Words, as any journalist knows, can be loaded. One which has cropped up and led to lots of conversations in some blogs is "dhimmi". It's not a very well-known word (it's not in the Oxford English Dictionary, for instance), but it is one which raises passions.
"Dhimmi" refers historically to non-Muslims living in Islamic states whose religion was tolerated as long as they accepted the supremacy of the Islamic state. It is now used, sometimes in the word "dhimmitude", to mean "situations where non-Muslims in the West are allegedly championing Islamic causes above others" (Wikipedia's definition).
Recently in our Have Your Say discussions, "dhimmi" has been used in a context which breaches our house rules, specifically that posts should not be abusive, offensive or provocative. Some users have tried to register with names using variations of "dhimmi", again sometimes in an offensive way. When we spotted this trend, we put the word "dhimmi" on our automated list of blocked words, mostly swearing and racially offensive terms. That meant that any reference to "dhimmi" would mean the posting was automatically deleted. (Having a blocked list means it's possible to filter out abuse and ensure comments do not break any laws - especially useful since our debates get several thousand messages each day.)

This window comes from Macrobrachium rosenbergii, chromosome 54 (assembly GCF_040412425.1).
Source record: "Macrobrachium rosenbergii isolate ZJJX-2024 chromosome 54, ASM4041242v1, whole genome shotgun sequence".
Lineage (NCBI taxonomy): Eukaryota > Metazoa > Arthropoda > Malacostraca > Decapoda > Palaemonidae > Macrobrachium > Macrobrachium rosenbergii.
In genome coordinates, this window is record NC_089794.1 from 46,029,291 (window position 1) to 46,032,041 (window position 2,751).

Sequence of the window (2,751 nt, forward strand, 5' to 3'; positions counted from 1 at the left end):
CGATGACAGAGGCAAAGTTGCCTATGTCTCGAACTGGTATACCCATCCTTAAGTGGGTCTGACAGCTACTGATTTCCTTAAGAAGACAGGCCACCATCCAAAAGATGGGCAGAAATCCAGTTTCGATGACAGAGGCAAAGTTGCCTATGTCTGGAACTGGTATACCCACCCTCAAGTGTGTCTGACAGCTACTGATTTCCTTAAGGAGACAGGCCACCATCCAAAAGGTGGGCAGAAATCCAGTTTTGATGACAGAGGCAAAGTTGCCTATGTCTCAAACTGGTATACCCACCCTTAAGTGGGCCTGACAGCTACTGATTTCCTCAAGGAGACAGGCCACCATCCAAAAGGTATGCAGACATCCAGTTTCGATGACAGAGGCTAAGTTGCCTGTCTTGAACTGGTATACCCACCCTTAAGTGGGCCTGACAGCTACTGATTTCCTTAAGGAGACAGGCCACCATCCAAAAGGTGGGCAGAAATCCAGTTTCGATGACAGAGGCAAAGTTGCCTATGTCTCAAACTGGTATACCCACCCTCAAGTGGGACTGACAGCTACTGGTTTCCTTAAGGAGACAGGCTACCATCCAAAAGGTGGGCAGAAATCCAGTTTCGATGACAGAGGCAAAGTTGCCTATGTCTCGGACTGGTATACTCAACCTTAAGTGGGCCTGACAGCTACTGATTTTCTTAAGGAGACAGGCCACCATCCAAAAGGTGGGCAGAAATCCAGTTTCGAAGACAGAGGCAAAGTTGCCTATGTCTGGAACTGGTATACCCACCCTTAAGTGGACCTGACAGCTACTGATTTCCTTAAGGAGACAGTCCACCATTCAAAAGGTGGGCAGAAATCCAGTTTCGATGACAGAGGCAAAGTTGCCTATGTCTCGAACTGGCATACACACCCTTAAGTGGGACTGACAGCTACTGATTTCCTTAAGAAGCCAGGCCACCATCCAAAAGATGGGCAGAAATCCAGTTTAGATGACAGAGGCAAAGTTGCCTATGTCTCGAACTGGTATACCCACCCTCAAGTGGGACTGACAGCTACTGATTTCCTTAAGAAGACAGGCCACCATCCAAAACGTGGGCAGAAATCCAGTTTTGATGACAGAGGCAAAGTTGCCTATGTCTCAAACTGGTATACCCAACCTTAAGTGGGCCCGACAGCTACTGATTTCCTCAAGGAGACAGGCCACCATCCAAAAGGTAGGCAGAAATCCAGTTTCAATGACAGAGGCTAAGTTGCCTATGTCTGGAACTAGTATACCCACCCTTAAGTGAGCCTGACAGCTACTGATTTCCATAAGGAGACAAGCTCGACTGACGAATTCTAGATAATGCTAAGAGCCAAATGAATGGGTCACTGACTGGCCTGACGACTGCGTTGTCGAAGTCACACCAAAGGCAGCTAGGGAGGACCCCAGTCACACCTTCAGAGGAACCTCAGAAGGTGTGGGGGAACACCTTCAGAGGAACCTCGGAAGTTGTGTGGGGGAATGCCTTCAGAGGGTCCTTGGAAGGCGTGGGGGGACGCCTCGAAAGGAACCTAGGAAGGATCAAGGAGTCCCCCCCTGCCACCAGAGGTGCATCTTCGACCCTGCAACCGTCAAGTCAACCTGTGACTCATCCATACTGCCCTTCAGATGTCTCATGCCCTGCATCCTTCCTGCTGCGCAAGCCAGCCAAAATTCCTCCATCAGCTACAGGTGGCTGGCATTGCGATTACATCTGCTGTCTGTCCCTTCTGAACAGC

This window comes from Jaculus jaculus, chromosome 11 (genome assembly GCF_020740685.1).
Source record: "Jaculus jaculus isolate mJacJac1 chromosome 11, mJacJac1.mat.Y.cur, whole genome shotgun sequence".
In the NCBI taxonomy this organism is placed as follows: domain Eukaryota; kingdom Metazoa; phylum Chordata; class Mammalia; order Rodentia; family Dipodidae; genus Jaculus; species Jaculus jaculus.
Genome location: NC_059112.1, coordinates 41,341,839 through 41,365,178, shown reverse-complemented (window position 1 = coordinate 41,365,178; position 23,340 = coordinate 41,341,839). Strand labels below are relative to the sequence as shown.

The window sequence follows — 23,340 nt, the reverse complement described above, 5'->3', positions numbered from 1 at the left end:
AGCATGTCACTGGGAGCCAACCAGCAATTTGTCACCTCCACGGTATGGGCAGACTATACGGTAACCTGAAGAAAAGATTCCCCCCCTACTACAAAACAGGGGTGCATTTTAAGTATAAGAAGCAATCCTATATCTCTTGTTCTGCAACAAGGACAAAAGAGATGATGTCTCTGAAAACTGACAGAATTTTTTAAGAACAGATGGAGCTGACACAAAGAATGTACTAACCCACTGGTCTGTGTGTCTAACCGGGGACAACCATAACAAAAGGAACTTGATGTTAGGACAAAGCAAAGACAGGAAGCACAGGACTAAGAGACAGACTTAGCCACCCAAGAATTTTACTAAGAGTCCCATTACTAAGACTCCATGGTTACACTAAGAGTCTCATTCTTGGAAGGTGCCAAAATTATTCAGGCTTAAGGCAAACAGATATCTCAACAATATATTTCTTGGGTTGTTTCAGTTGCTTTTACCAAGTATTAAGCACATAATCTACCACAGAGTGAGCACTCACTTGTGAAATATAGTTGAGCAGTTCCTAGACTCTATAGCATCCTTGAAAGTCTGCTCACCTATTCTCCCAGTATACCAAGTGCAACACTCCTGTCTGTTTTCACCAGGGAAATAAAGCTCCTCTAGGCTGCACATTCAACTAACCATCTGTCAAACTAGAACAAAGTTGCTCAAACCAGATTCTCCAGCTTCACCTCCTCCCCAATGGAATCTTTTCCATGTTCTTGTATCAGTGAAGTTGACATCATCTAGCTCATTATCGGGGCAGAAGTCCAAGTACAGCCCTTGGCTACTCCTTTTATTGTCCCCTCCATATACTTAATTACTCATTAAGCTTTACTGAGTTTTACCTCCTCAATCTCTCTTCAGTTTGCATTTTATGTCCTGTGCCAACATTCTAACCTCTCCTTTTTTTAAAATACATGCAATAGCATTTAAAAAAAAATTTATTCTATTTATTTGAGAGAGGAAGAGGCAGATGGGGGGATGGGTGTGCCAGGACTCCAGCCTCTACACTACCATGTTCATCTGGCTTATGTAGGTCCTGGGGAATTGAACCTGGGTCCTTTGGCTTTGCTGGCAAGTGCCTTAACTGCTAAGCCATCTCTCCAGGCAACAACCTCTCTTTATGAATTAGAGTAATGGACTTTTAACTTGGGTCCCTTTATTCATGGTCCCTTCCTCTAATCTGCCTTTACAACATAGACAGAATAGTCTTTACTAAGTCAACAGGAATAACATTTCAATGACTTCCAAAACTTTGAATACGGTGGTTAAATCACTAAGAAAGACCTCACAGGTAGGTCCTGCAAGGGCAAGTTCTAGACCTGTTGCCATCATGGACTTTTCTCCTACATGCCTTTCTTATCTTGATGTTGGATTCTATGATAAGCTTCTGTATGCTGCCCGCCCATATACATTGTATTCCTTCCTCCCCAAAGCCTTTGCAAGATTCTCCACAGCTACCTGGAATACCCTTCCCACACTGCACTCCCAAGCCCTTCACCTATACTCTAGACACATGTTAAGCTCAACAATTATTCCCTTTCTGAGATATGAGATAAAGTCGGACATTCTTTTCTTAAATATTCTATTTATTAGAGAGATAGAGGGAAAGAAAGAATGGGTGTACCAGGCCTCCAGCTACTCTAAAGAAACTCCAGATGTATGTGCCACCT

On reflection, though, it's clear that the word "dhimmi" can be used in the modern sense in a non-abusive way, so we've decided that it should not now be blocked. The list of blocked words is a moving object - words and meanings do change from time to time - so we'll monitor how the debate goes.
Getting the balance right between freedom of speech and removing offensive content can be difficult at times. We do have our rules, which we enforce, because we want the debates on our site to reflect intelligent, informed and legally expressed opinions. But we're not interested in stopping discussion - that, after all, is the point.
Vicky Taylor is editor of Interactivity.